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Before processed foods, cavemen ate a diet rich in protein and veggies. Paleo-living advocate Mark Sisson thinks they were onto something
If you haven’t heard of the “paleo” diet and lifestyle movement, you’re probably living in a cave. The meat-heavy, grain-free Stone Age eating plan is becoming more and more popular in Los Angeles, and its local spokesman is a 59-year-old Malibu beach boy named Mark Sisson. “There’s a mismatch between our genes, which expect scarcity—and which have remained unchanged in the last 40,000 years—and how we’ve adapted our environment to make things more convenient, more hedonistic and abundant,” says Sisson, whose thick sweep of gray-blond hair and Batman-like abs make him a poster-worthy lifestyle guru. A former endurance athlete and supplement designer who worked on the cult fitness plan P90X, Sisson sells nutrition products through his company, Primal Nutrition, and evangelizes with diet books, cookbooks, an exhaustively researched blog called Mark’s Daily Apple, and weekend retreats known as PrimalCons (the April gathering in Oxnard is already sold out).
Paleo theory goes something like this: Despite our access to medical care, many Americans are becoming less healthy than our hunter-gatherer forebears. Modernity may have reduced our risk of fatal diseases and wild animal attacks, but it’s saddled us with a sedentary lifestyle and a diet filled with bad food, including processed products, sugars, and grains. Meanwhile our genes haven’t kept up with those changes. For most of human existence only certain people survived until they could reproduce: those who could hunt animals, find plants, tough out periods of scarcity, and stay fit to hike long distances, outrun danger, and lug around heavy loads. As life became easier, survival barely required any fitness at all; evolution basically took a seat and said, “I’m done.” So now we’re sucking down Big Gulps and supersizing our Extra Value Meals, while our bodies are still primed for the hard days of the Paleolithic era.
It’s no wonder that we now have higher rates of heart disease, obesity, diabetes, and other “lifestyle” maladies than our ancestors ever saw, Sisson claims. Sitting in a T-shirt, shorts, and “barefoot” running shoes, a mountain-to-Pacific panorama just outside his living room, he explains his viewpoint: “We have a recipe to build strong, lean, fit, happy, healthy humans”; the problem is that most of us don’t follow it. For Sisson a “primal” eating plan consists of abundant beef, poultry, eggs, and fish as well as lots of vegetables, added fats, and some fruits and nuts. When possible, the animal you’re eating should be grass fed, free range, or wild. But Sisson says you shouldn’t shy away from foods that contain saturated fat and cholesterol, such as bacon, butter, and coconut oil. The veggies should be low in starch, except for the occasional sweet potato.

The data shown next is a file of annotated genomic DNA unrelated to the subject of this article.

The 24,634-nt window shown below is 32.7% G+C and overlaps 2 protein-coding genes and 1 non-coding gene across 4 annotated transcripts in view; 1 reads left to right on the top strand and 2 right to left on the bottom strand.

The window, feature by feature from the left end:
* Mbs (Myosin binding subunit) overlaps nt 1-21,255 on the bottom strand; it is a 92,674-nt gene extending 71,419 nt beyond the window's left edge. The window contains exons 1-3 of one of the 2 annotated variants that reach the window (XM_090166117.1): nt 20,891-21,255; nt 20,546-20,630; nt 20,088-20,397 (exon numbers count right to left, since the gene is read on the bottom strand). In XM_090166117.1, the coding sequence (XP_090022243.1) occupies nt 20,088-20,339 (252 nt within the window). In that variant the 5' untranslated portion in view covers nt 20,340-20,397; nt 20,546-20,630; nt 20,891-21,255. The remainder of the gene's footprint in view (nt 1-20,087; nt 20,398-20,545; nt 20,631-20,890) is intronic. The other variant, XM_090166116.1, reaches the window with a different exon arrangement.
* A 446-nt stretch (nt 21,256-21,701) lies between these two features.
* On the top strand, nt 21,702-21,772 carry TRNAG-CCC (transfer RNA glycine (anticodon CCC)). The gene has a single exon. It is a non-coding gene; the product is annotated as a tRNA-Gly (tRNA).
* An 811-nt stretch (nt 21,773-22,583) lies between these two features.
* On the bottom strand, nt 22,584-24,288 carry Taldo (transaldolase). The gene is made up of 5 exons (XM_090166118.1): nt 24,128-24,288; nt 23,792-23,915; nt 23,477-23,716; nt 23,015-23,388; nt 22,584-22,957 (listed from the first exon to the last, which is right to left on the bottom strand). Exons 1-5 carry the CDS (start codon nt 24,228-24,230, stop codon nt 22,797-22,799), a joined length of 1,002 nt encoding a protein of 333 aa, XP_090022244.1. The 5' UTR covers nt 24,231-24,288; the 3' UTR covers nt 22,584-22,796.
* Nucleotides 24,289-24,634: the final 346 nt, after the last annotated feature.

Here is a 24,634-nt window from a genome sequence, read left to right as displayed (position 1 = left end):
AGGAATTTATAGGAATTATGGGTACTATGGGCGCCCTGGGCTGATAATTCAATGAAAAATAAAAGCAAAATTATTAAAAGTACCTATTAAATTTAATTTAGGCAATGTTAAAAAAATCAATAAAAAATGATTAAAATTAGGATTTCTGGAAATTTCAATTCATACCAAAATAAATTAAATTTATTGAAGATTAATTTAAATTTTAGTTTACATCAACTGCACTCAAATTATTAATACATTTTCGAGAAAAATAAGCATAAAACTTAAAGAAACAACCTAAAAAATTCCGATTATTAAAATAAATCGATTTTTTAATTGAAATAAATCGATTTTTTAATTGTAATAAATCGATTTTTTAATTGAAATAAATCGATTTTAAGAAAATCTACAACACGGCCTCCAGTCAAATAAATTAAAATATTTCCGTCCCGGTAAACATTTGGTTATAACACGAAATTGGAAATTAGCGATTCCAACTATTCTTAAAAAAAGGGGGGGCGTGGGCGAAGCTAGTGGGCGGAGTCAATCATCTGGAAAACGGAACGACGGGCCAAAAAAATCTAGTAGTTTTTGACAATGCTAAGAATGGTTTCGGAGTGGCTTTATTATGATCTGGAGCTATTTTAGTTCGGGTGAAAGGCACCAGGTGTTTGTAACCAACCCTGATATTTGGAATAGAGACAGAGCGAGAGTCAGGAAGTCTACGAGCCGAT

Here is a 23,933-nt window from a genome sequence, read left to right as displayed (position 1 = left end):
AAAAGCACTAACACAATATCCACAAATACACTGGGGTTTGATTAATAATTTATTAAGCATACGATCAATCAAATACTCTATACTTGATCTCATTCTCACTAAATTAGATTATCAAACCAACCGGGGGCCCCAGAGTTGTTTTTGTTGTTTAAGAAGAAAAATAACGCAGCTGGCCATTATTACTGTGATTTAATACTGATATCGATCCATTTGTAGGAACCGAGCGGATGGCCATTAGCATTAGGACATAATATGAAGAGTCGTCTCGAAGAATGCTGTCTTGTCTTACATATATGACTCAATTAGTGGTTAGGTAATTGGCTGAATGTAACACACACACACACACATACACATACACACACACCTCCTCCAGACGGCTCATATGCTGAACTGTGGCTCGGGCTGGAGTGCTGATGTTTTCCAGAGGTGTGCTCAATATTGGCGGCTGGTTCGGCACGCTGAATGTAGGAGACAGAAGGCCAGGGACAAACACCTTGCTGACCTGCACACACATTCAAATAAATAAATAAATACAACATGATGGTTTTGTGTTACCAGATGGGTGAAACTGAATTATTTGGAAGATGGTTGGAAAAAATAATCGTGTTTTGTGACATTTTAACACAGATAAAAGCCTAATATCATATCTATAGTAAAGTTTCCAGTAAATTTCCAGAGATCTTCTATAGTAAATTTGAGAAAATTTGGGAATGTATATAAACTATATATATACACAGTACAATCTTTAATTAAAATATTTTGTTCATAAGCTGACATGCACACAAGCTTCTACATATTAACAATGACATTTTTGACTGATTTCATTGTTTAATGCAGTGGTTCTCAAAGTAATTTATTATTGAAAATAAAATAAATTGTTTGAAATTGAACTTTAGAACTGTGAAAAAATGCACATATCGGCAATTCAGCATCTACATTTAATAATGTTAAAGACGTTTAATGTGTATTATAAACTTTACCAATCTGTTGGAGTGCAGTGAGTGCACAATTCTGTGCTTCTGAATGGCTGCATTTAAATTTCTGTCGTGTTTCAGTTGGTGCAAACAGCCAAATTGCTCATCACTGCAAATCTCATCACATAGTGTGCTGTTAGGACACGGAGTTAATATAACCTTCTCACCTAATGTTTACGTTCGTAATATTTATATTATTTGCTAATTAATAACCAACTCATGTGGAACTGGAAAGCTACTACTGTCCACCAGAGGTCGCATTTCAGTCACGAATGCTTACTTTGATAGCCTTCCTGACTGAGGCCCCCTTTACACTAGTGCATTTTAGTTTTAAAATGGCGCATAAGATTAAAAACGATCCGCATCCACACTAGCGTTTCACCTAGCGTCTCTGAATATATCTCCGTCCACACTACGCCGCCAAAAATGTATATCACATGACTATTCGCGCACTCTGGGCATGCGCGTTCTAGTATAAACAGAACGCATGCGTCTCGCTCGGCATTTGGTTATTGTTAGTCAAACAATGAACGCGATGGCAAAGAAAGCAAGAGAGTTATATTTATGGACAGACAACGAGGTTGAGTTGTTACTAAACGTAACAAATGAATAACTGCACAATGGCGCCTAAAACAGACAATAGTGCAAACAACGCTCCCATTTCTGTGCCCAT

What you don’t eat are processed foods, vegetable oils like corn or sunflower, or large amounts of carbs—no more than about 50 to 150 grams a day (which you get from vegetables and fruits), depending on your activity level and how much body fat you want to lose. Minimal sugar, no beans, and no grains—so forget the whole grains that health experts have advocated to boost fiber intake and reduce cholesterol levels. Not only do grains cause unhealthful insulin surges, Sisson says, but our preagricultural bodies are ill equipped to handle gluten and other components. (In the paleo world, sliced bread is the worst thing, well, ever.) Then you burn all the fat in your system by hiking, sprinting, and lifting weights—paleoists aim for what they call “functional fitness”—instead of spending hours on cardio machines at the gym.
The world is amok with nutritional trends, of course. Not so long ago high-carb, low-fat diets—paleo’s opposite—were the rage. There was Atkins, which helped jump-start the low-carb movement (but which paleo fans criticize for being deficient in vegetables and too liberal with processed foods). More recently raw food enthusiasts—who share the idea that our bodies stopped evolving well before the invention of Doritos-flavored taco shells—started making inroads into food culture.
But these days paleo has the sex appeal, since advocates claim it’s the best path to an ideal physique (low body fat, high muscle mass). Celebrities such as Jessica Biel, Megan Fox, Hunger Games star Liam Hems-worth, Matthew McConaughey, and People magazine’s “Sexiest Man Alive” Channing Tatum have all been reported as maintaining their spectacular frames with the help of ancient food-and-fitness techniques.
Paleo started gaining momentum in the mid-1980s, when Emory University doctors Boyd Eaton and Melvin Konner wrote about the subject in The New England Journal of Medicine, concluding that “the diet of our remote ancestors may be a reference standard for modern human nutrition.” Since then, University of Colorado exercise scientist Loren Cordain and former research biochemist Robb Wolf have helped popularize the idea in best-selling books.